No NewsCut today. Day game at Target Field.
Thursday May 2, 2019
(Subject to change as events dictate. This page is updated throughout the day.)
9 a.m. – MPR News with Kerri Miller
On Tuesday afternoon, a jury of 10 men and two women found former Minneapolis police officer Mohamed Noor guilty of third-degree murder and second-degree manslaughter in the killing of Justine Ruszczyk while responding to her 911 call.
Noor is believed to be the first Minnesota police officer found guilty of murder for shooting someone while on duty.
How will this verdict affect future court cases, police training and community relations in Minnesota?
Guests: Mark Osler, law professor at the University of St. Thomas; Nekima Levy Armstrong, civil rights attorney and activist; Greg Hestness, former deputy chief of Minneapolis police and former chief of University of Minnesota police.
10 a.m.- 1A with Joshua Johnson
How music is being captured and recorded is changing. Hipsters are only part of the reason why. Digital recordings aren’t going away – but the analogue business is back – and it’s booming.
Guests: Damon Krukowski, writer-musician; podcast host, The Ways of Hearing”; David Sax, author of “Revenge of Analog: Real Things and Why They Matter”; contributor to Bloomberg Businessweek and the New Yorker’s Currency blog; Bill Skibbe, head of Third Man Records Mastering studio in Detroit.
11 a.m. – MPR News with Angela Davis
Last Friday the Board of Regents at the University of Minnesota voted against renaming four campus buildings despite calls from students, staff, and even President Eric Kaler.
Monday the Minnesota Court of Appeals ruled the Department of Natural Resources didn’t have the authority to change the name of Lake Calhoun in Minneapolis to Bde Maka Ska.
And then Wednesday the DNR announced it will challenge the court ruling and take the issue to the state Supreme Court.
Guests: Regent Abdul Omari, who voted to rename campus buildings; Regent Peggy Lucas, who voted to keep the campus buildings’ names the same; Erick Kaardal, lawyer for Save Lake Calhoun, a group trying to prevent the DNR and other groups from changing the name of the lake; Kate Beane, the American Indian Community Liaison with the Minnesota Historical Society.
12 p.m. – MPR News Presents
To mark Holocaust Remembrance Day: a documentary from APM and the BBC called “The Children of Belsen.” When the Bergen-Belsen Nazi concentration camp in Germany was liberated in April 1945, the BBC interviewed a 15-year old Dutch Jewish girl, Hetty Werkendam. Now 88 years old and living in Australia, Hetty traveled with her family back to the site of Bergen- Belsen and shares her story.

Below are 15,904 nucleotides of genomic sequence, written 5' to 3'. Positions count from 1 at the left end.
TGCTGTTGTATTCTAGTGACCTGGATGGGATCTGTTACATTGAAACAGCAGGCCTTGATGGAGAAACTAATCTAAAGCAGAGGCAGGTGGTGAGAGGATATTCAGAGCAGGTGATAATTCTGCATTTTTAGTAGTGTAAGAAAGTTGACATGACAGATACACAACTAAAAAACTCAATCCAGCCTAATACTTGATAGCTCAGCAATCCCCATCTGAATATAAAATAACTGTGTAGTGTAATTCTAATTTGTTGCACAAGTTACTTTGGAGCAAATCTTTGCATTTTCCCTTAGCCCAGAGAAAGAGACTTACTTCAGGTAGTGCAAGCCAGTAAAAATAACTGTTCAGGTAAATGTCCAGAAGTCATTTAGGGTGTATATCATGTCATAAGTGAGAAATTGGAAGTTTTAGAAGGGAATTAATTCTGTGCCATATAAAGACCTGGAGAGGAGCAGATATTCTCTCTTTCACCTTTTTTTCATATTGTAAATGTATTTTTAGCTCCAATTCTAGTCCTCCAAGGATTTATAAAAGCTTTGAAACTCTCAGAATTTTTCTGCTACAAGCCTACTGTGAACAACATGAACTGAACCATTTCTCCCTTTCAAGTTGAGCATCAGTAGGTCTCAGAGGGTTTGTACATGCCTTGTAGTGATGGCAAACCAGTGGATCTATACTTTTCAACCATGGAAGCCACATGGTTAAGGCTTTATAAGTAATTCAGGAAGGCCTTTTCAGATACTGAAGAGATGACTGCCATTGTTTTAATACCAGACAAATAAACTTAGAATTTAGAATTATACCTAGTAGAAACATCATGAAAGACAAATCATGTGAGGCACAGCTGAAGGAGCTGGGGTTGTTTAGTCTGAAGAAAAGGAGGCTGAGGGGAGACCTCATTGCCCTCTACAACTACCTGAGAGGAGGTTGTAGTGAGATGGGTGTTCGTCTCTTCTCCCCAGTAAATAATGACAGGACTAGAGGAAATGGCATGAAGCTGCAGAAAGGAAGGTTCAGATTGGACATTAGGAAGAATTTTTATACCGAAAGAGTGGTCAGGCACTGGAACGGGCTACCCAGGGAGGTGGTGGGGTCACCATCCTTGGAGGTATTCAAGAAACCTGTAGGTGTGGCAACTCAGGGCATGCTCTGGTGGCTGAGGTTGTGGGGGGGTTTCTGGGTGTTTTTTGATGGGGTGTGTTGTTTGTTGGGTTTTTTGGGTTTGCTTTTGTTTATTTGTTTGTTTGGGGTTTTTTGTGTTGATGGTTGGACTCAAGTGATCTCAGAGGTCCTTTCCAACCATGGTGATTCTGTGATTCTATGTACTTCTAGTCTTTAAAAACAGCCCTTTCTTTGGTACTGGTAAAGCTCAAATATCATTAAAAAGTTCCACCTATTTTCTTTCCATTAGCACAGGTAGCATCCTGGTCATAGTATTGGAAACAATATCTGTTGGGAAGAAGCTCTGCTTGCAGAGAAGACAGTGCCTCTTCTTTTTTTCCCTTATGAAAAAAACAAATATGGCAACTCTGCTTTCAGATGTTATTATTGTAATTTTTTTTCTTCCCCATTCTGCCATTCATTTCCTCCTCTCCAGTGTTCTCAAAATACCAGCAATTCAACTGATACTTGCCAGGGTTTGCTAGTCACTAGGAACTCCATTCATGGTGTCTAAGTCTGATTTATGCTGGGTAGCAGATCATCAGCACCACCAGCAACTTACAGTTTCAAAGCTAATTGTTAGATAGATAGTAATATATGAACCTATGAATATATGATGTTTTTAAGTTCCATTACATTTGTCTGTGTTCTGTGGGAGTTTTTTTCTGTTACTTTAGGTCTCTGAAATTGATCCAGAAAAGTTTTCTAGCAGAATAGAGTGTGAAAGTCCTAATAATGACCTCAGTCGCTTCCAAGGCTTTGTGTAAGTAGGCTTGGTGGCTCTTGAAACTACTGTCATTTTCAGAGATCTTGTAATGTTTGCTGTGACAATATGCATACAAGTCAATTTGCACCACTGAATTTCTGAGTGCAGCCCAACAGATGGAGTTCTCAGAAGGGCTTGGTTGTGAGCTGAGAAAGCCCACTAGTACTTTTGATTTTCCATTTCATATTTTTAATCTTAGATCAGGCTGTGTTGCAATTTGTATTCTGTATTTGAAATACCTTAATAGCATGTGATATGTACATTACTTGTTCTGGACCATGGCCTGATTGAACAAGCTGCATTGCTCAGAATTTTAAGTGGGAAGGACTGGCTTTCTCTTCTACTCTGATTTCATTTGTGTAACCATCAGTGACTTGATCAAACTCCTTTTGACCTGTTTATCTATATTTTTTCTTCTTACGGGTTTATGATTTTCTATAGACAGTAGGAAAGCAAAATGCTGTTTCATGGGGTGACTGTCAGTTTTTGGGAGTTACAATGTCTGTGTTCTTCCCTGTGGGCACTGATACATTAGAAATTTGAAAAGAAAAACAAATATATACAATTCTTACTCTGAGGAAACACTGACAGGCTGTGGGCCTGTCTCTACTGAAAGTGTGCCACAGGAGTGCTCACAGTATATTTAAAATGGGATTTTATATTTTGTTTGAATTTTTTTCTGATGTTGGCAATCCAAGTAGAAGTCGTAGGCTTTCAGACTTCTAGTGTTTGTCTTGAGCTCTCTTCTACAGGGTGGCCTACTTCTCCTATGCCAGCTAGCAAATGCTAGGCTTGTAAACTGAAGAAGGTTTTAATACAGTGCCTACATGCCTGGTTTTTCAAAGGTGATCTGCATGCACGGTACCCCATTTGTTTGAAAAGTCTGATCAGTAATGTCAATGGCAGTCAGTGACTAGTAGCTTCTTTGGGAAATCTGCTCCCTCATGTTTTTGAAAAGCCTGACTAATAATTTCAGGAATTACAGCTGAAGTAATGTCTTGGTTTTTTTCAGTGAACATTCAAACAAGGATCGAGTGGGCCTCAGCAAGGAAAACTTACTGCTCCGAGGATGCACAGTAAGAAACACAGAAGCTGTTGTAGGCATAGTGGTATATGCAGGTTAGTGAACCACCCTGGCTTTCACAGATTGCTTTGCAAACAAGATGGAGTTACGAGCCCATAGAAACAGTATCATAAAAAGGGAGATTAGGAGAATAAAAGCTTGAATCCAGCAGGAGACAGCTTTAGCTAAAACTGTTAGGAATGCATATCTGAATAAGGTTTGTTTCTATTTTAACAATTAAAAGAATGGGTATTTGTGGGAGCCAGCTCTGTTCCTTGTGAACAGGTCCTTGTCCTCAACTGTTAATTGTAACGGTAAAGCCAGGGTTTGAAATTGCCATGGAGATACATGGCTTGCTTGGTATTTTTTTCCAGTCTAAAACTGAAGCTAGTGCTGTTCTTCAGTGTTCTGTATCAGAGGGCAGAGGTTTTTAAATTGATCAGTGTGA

1 p.m. – The Takeaway
The Labor Department tells one gig economy company: classify your workforce as contractors. What that could mean for people working at companies like TaskRabbit, Uber, or Lyft.
2 p.m. – BBC NewsHour
Is there any steam left in the uprising in Venezuela? Also, the South African athlete Caster Semenya loses her challenge to rules forcing her to take performance supressing drugs; and uncovering war crimes in Libya .
3 p.m. – All Things Considered
Boeing and the Pentagon; an ancient fossil from China; Planet Money: CAPTCHA.
6:00 p.m. – Marketplace
In the latest round of trade talks in Beijing this week, forced technology transfers and intellectual property theft are among the more contentious issues. But there’s another IP issue affecting more American firms in China: trademark squatting.
6:30 p.m. – The Daily
After a brutal 30-year reign, President Omar Hassan al-Bashir of Sudan has been deposed by his own generals. The story of one of those generals and his son could signal what comes next for the country.
7 p.m. – The World
Mira Jacob’s half-Jewish, half-Indian son was just 6 years old when his questions inspired her to write a graphic memoir about race in America. She’s still working on that answer. And talks about it with us, on The World.
8 p.m. – Fresh Air
Journalist Dexter Filkins is a staff writer for The New Yorker. He writes in the May 6 print version of the magazine about the current national security adviser John Bolton, a hawkish, former Fox News commentator who is an advocate of aggressive military intervention which is at odds with President Trump’s isolationist tendencies. Filkins writes about Bolton’s views on North Korea, Iran, and Venezuela, and notes that with the state of Trump’s national security team – no permanent Secretary of Defense, no Secretary of Homeland Security, and no Ambassador to the United Nations – Bolton would have “extraordinary latitude in a crisis.”